London Stock Exchange is a stock exchange in the City of London, England.
As of March 2021, the total market value of all companies trading on the London Stock Exchange was £3.8 trillion. It was founded in 1801, making it one of the oldest exchanges in the world.Its current premises are situated in Paternoster Square close to St Paul’s Cathedral in the City of London. It is part of London Stock Exchange Group (LSEG). London Stock Exchange Group was created in October 2007 when London Stock Exchange merged with Milan Stock Exchange, Borsa Italiana
See also: English coffeehouses in the 17th and 18th centuries
The Royal Exchange had been founded by English financier Thomas Gresham and Sir Richard Clough on the model of the Antwerp Bourse. It was opened by Elizabeth I of England in 1571.
During the 17th century, stockbrokers were not allowed in the Royal Exchange due to their rude manners. They had to operate from other establishments in the vicinity, notably Jonathan’s Coffee-House. At that coffee house, a broker named John Castaing started listing the prices of a few commodities, such as salt, coal, paper, and exchange rates in 1698. Originally, this was not a daily list and was only published a few days of the week.
This list and activity was later moved to Garraway’s coffee house. Public auctions during this period were conducted for the duration that a length of tallow candle could burn; these were known as “by inch of candle” auctions. As stocks grew, with new companies joining to raise capital, the royal court also raised some monies. These are the earliest evidence of organised trading in marketable securities in London.
After Gresham’s Royal Exchange building was destroyed in the Great Fire of London, it was rebuilt and re-established in 1669. This was a move away from coffee houses and a step towards the modern model of stock exchange.
The Royal Exchange housed not only brokers but also merchants and merchandise. This was the birth of a regulated stock market, which had teething problems in the shape of unlicensed brokers. In order to regulate these, Parliament passed an Act in 1697 that levied heavy penalties, both financial and physical, on those brokering without a licence. It also set a fixed number of brokers (at 100), but this was later increased as the size of the trade grew. This limit led to several problems, one of which was that traders began leaving the Royal Exchange, either by their own decision or through expulsion, and started dealing in the streets of London. The street in which they were now dealing was known as ‘Exchange Alley’, or ‘Change Alley’; it was suitably placed close to the Bank of England. Parliament tried to regulate this and ban the unofficial traders from the Change streets.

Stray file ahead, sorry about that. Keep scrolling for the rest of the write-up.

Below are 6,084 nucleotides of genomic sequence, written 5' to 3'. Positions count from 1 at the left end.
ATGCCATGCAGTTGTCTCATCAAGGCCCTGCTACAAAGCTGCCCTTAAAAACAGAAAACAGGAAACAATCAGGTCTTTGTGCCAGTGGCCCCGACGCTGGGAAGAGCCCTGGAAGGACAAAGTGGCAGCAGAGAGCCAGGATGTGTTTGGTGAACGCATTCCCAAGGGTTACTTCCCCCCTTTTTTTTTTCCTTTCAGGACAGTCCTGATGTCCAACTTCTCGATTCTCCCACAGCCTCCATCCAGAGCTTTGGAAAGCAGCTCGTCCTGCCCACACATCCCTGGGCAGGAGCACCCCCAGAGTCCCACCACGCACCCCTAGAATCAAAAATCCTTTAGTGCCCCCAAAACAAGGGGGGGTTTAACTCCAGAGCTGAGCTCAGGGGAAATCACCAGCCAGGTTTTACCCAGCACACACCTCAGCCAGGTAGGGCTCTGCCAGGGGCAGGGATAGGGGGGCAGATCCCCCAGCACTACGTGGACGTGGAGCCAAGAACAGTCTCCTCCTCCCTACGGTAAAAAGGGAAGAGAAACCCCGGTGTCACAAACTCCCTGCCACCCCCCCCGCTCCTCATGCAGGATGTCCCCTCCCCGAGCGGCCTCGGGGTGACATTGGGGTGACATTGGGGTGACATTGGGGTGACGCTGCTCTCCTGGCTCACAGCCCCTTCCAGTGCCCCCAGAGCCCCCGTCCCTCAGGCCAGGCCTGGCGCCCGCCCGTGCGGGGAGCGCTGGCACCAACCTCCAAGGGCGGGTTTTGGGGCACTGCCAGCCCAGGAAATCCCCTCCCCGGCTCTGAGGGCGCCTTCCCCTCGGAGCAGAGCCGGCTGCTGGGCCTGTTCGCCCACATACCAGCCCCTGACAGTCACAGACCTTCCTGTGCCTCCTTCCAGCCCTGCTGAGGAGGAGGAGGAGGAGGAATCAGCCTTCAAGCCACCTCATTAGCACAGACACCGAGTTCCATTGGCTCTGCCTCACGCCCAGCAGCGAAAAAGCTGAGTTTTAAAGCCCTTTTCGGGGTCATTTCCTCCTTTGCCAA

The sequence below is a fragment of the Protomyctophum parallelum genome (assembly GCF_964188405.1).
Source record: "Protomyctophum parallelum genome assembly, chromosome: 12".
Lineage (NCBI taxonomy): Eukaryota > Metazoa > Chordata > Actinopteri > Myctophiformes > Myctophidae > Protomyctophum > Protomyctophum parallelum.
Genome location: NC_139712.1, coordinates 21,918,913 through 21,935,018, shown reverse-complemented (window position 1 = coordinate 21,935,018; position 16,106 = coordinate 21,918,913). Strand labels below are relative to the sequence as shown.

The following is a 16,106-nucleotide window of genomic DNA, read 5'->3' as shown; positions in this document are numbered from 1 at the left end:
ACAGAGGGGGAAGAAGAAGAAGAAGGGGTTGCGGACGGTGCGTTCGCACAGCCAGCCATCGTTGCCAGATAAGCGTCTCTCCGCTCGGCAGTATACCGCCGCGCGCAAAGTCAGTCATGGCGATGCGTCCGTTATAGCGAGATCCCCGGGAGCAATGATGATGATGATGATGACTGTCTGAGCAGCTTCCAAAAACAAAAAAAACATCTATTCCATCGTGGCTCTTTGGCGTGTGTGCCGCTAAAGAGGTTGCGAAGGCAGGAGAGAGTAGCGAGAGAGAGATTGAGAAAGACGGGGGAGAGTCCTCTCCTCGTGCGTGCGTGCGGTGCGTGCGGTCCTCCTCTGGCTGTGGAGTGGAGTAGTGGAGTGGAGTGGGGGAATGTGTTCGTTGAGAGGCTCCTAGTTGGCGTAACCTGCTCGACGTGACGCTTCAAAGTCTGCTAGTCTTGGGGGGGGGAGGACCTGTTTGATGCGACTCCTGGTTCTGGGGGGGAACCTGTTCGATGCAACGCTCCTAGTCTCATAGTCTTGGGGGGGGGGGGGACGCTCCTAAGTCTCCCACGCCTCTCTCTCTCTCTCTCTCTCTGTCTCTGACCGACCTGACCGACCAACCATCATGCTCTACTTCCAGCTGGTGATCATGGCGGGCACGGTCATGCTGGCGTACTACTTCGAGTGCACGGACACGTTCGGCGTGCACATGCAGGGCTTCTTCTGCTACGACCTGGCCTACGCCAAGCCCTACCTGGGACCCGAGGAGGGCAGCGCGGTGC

Traders became weary of “bubbles” when companies rose quickly and fell, so they persuaded Parliament to pass a clause preventing “unchartered” companies from forming.
After the Seven Years’ War (1756–1763), trade at Jonathan’s Coffee House boomed again. In 1773, Jonathan, together with 150 other brokers, formed a club and opened a new and more formal “Stock Exchange” in Sweeting’s Alley. This now had a set entrance fee, by which traders could enter the stock room and trade securities. It was, however, not an exclusive location for trading, as trading also occurred in the Rotunda of the Bank of England. Fraud was also rife during these times and in order to deter such dealings, it was suggested that users of the stock room pay an increased fee. This was not met well and ultimately, the solution came in the form of annual fees and turning the Exchange into a Subscription room.
The Subscription room created in 1801 was the first regulated exchange in London, but the transformation was not welcomed by all parties. On the first day of trading, non-members had to be expelled by a constable. In spite of the disorder, a new and bigger building was planned, at Capel Court.
William Hammond laid the first foundation stone for the new building on 18 May. It was finished on 30 December when “The Stock Exchange” was incised on the entrance.